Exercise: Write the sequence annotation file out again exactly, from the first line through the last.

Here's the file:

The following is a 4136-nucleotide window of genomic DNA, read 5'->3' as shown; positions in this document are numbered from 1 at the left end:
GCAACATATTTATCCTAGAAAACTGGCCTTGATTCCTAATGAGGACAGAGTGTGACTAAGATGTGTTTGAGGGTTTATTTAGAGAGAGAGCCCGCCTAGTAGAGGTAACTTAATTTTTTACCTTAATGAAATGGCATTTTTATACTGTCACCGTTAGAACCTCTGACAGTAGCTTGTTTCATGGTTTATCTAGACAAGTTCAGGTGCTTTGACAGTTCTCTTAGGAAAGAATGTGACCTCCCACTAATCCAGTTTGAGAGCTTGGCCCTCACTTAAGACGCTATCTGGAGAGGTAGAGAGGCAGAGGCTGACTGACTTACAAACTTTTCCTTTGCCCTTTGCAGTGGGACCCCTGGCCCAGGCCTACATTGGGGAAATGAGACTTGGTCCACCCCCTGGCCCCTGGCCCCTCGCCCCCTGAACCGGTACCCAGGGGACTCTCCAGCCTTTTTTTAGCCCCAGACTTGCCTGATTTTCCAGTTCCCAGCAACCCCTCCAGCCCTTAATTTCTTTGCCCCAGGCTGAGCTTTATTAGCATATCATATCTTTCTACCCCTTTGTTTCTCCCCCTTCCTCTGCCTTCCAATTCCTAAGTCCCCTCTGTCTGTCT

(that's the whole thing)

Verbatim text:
The following is a 4136-nucleotide window of genomic DNA, read 5'->3' as shown; positions in this document are numbered from 1 at the left end:
GCAACATATTTATCCTAGAAAACTGGCCTTGATTCCTAATGAGGACAGAGTGTGACTAAGATGTGTTTGAGGGTTTATTTAGAGAGAGAGCCCGCCTAGTAGAGGTAACTTAATTTTTTACCTTAATGAAATGGCATTTTTATACTGTCACCGTTAGAACCTCTGACAGTAGCTTGTTTCATGGTTTATCTAGACAAGTTCAGGTGCTTTGACAGTTCTCTTAGGAAAGAATGTGACCTCCCACTAATCCAGTTTGAGAGCTTGGCCCTCACTTAAGACGCTATCTGGAGAGGTAGAGAGGCAGAGGCTGACTGACTTACAAACTTTTCCTTTGCCCTTTGCAGTGGGACCCCTGGCCCAGGCCTACATTGGGGAAATGAGACTTGGTCCACCCCCTGGCCCCTGGCCCCTCGCCCCCTGAACCGGTACCCAGGGGACTCTCCAGCCTTTTTTTAGCCCCAGACTTGCCTGATTTTCCAGTTCCCAGCAACCCCTCCAGCCCTTAATTTCTTTGCCCCAGGCTGAGCTTTATTAGCATATCATATCTTTCTACCCCTTTGTTTCTCCCCCTTCCTCTGCCTTCCAATTCCTAAGTCCCCTCTGTCTGTCT